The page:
Montag, 30. März 2015

How to Become a Tattoo Artist

Tattooing is exciting and it allows one to express themselves. To ensure success in this career, you have to learn about how to become a tattoo artist. There are several steps that you must take to make sure that you understand how to do tattoos, how to get a job and how to build your business. As long as you have the right information, you will find it easy to get started so that you do not waste time carving out your career.

There is no short cut

Let us say one thing very clear at the beginning. There is no such thing as a short cut in here. If you want to be a tattoo artist, you have to learn it. No magic sauce, no pill no nothing. Tattooing is an art form and even more than that, your using human skin to paint your art on... for good. A happy client is a returning one. So learn your skill, practise and show true grit about what you are doing. For your inspiration we included a video by Angela Lee Duckworth talking on a TED event about GRIT and the success of school kids showing true grit. It's not directly related to the art of tattooing, BUT if you want to master this form of art and become a real tattooist, it's all about showing read dedication, passion and patience. In other words true grit!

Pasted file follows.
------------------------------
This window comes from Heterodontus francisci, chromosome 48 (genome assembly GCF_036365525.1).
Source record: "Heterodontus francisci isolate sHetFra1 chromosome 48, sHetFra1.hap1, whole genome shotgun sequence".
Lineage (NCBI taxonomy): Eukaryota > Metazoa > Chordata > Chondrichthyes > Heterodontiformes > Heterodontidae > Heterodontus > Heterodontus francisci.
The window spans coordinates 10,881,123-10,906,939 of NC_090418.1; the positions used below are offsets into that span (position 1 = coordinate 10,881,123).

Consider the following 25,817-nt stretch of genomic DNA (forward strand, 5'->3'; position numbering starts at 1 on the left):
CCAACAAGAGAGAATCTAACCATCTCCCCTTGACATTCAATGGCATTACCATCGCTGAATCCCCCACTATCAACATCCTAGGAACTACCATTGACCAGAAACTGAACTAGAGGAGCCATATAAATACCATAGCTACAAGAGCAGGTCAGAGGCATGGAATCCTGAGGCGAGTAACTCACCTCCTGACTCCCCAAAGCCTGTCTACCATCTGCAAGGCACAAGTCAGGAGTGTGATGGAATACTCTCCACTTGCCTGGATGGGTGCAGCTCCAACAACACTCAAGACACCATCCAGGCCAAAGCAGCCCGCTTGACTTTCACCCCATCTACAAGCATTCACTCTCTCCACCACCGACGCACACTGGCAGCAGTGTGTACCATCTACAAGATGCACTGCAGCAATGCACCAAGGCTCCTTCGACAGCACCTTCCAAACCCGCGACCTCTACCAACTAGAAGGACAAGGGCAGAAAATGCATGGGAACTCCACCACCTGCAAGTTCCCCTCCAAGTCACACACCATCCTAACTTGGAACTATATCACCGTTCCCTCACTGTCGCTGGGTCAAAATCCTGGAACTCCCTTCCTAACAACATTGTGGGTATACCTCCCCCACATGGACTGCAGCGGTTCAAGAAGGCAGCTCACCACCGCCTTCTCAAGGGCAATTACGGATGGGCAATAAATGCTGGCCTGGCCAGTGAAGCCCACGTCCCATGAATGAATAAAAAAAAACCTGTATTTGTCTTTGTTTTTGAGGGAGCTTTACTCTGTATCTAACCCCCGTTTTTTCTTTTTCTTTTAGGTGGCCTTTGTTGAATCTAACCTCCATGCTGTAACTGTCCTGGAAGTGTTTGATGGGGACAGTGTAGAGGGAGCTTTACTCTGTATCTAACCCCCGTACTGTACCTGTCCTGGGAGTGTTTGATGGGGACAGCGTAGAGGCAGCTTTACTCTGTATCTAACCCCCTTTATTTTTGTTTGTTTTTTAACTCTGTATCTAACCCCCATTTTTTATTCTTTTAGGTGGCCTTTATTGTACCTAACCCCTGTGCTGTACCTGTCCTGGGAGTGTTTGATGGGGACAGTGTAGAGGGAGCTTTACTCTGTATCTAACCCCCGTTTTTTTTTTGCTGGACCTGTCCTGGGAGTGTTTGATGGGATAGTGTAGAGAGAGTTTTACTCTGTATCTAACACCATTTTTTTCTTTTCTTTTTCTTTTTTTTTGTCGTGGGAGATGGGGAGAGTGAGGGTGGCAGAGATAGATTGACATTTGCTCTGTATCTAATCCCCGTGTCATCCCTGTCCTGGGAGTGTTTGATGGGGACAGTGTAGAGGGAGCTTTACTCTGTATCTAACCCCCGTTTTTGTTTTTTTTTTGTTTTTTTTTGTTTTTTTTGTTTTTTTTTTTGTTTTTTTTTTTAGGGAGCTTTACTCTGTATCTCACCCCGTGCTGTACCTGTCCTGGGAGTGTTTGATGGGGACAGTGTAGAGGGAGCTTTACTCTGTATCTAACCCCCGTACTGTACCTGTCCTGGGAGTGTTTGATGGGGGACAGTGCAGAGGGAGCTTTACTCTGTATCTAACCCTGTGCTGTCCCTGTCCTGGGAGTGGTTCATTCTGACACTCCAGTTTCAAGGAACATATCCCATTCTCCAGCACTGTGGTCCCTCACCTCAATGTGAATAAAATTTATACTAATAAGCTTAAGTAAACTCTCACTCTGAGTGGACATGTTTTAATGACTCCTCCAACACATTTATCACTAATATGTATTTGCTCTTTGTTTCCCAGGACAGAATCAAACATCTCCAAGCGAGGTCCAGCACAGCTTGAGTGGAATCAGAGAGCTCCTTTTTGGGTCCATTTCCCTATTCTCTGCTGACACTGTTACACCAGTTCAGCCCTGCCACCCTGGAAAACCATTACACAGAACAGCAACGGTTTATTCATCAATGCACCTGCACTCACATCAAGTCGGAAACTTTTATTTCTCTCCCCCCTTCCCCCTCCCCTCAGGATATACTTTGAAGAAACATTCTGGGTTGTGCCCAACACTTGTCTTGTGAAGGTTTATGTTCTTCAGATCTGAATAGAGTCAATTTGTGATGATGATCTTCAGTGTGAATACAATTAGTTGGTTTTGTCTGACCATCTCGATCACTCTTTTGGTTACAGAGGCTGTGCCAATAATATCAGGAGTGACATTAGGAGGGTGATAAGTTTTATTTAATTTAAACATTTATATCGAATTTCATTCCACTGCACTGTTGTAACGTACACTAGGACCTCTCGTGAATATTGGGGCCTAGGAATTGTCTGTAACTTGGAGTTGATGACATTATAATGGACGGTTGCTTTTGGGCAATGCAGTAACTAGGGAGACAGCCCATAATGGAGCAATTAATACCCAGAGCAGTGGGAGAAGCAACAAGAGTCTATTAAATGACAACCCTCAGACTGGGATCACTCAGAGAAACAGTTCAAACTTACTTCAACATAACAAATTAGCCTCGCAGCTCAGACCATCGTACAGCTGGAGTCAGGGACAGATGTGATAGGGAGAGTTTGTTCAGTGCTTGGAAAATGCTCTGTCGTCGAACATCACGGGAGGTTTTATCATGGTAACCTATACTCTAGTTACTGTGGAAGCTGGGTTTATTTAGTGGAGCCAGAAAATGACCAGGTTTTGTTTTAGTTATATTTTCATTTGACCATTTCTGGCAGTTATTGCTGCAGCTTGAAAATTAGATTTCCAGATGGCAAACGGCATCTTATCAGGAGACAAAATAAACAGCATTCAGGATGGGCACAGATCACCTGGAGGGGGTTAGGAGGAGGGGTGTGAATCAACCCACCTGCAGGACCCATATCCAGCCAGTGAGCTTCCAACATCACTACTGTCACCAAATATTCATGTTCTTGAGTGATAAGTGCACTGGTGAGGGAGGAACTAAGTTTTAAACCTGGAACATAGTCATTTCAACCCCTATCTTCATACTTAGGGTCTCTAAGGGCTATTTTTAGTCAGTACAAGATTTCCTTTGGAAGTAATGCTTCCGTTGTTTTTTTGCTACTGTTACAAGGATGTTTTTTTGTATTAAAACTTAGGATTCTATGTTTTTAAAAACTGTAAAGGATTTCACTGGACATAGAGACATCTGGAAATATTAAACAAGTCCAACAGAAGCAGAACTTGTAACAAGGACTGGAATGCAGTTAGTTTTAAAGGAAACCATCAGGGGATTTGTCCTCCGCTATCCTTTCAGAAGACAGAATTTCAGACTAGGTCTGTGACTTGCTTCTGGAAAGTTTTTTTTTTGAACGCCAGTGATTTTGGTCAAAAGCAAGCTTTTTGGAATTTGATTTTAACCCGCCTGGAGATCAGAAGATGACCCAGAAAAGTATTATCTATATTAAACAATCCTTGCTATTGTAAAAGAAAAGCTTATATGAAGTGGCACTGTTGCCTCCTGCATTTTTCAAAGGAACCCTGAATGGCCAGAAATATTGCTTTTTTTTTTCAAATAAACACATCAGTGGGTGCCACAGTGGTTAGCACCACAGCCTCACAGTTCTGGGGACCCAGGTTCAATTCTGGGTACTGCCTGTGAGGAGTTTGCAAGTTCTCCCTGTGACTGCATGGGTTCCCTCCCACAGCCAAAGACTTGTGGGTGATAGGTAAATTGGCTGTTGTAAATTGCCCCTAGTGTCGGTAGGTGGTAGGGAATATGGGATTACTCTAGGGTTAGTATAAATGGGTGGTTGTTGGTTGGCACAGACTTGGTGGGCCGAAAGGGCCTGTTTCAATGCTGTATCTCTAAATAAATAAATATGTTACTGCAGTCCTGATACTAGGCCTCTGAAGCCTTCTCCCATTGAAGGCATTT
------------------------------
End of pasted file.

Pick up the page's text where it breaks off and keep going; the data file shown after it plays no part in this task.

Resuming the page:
Learning about Sketching and Drawing

Being proficient in sketching and drawing is the hallmark of a successful tattooing career. You should begin by taking art classes that focus on sketching and drawing. You can find these classes in many places, such as local recreation centers, libraries, community colleges and universities and at community centers. If you are new to art, it is best to take a more formal class at a school so that you can learn how to properly execute the various techniques.
Learning to draw and sketch does not happen overnight, so it is important to start as soon as possible. Many of the world's best tattoo artists started drawing as children and took classes in middle school and high school. Outside of classes, it is important to constantly practice to improve your skills. It is often recommended that you carry around a sketchpad and basic drawing materials so that you can draw the world around you.